Following are remarks presented by Susan Corrales-Diaz, 2017 chair of the California Chamber of Commerce Board of Directors, at the 92nd Annual Sacramento Host Breakfast on June 1. Corrales-Diaz is president and CEO of Systems Integrated, Orange.
Good morning! Thank you to the Host Committee and the Chamber for putting together this spotlight on California business.
For over 125 years, the Chamber has been the premier business advocate to government—educating legislators of employers’ concerns about new laws and regulations. The Chamber is a resource to employers to educate and provide expert guidance about employment laws and state and local regulations so that business can safely navigate forward.
The Chamber is shaped and guided by the input of our 13,000 companies, employing a quarter of California’s private sector workforce. More than two-thirds of our diverse membership have 100 or fewer employees.
California has 3.8 million small businesses, the most of any state, and provides about half of California’s employment. Small business is a vital contributor to California’s economic health, but our state’s business environment of regulations and taxes disproportionately shifts a greater burden onto small business.
Our policymakers need to seek ways to reduce regulations; suspend adding new taxes or fees on California’s businesses; and seek moderation in the implementation of existing laws in the least disruptive manner.
I have grown a California business that has thrived for 40 years designing solutions which applied computer technology. Systems Integrated started out working with the military, developing test systems—from automated testing of Marine Corps tank engines to underwater research for DARPA [Defense Advanced Research Projects Agency] and the Navy, and have even touched the stars, working with JPL [NASA Jet Propulsion Laboratory] on the development of test systems for the Magellan Satellite.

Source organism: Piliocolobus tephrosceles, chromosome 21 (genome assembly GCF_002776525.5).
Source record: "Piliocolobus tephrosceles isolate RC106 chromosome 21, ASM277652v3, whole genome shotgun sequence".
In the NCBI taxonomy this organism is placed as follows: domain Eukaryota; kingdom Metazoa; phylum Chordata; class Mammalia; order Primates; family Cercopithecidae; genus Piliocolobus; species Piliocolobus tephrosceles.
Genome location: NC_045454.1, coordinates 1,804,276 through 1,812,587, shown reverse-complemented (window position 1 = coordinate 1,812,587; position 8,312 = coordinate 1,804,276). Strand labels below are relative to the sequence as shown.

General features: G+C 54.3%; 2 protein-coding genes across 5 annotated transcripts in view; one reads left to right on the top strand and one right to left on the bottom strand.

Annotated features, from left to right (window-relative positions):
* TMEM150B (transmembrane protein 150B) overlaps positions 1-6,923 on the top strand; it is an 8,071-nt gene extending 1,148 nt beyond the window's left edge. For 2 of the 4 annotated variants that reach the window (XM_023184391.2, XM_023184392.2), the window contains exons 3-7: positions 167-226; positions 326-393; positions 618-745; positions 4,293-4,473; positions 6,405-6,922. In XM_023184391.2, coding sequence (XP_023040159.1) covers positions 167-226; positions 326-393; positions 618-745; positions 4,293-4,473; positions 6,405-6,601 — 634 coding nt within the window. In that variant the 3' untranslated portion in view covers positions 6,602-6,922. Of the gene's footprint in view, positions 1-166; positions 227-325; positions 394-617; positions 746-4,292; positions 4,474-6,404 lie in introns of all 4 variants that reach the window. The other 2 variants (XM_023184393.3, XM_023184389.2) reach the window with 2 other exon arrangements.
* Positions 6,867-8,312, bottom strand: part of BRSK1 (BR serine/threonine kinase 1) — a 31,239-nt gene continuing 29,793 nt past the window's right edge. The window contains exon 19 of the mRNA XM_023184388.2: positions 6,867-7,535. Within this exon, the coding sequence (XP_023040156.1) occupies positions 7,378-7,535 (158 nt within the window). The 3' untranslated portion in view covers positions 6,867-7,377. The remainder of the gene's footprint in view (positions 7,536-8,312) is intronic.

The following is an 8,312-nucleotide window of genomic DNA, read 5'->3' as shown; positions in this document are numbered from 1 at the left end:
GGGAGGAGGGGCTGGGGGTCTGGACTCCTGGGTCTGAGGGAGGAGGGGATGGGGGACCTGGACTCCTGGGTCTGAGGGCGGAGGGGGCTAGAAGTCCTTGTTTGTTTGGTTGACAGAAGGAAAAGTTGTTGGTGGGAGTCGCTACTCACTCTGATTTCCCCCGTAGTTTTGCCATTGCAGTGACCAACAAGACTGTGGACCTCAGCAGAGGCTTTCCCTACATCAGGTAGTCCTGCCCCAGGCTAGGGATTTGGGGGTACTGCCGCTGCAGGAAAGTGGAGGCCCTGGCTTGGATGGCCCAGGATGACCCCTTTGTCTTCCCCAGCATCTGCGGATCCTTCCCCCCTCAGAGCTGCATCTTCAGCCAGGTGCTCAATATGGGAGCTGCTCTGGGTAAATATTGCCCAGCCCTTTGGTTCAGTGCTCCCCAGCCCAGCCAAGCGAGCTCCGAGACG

As the military market waned, we were able to apply our technology to industrial applications which could be exported to markets overseas. Though exporting is normally considered a federal concern, California policymakers had understood the benefits to jobs, and designed a California program for the special finance requirements of exporting. This program opened new markets for my company.
Trade is a valuable component of California’s economic health. In 2016, California exports amounted to nearly $164 billion, maintaining our position as the top exporting state, and accounted for 11% of total U.S. exports. California has a big stake in international markets across all sectors—trade sustains jobs in California and reduces the cost of goods to consumers.
Trade agreements eliminate barriers to international markets and provide a level playing field for small and large businesses. The U.S. has gained tremendous economic benefits through the 14 free trade agreements with 20 countries, which facilitated 47% of U.S. goods exported in 2015.
The federal finance programs of the Export-Import Bank provide the financial tools used in selling goods and services overseas. California wins when more of our businesses are able to participate in exporting, either directly or as suppliers to an export. Our legislators need to press for more trade agreements, and demand that Ex-Im Bank’s quorum be restored to full operation.
Technology Speeds Change
Systems Integrated, like all companies, needs to evolve—and technology is accelerating this process. Technology is changing our lives and how business operates, allowing distributed workforces that are not bound to offices; and has created the platforms supporting the rise of the gig economy.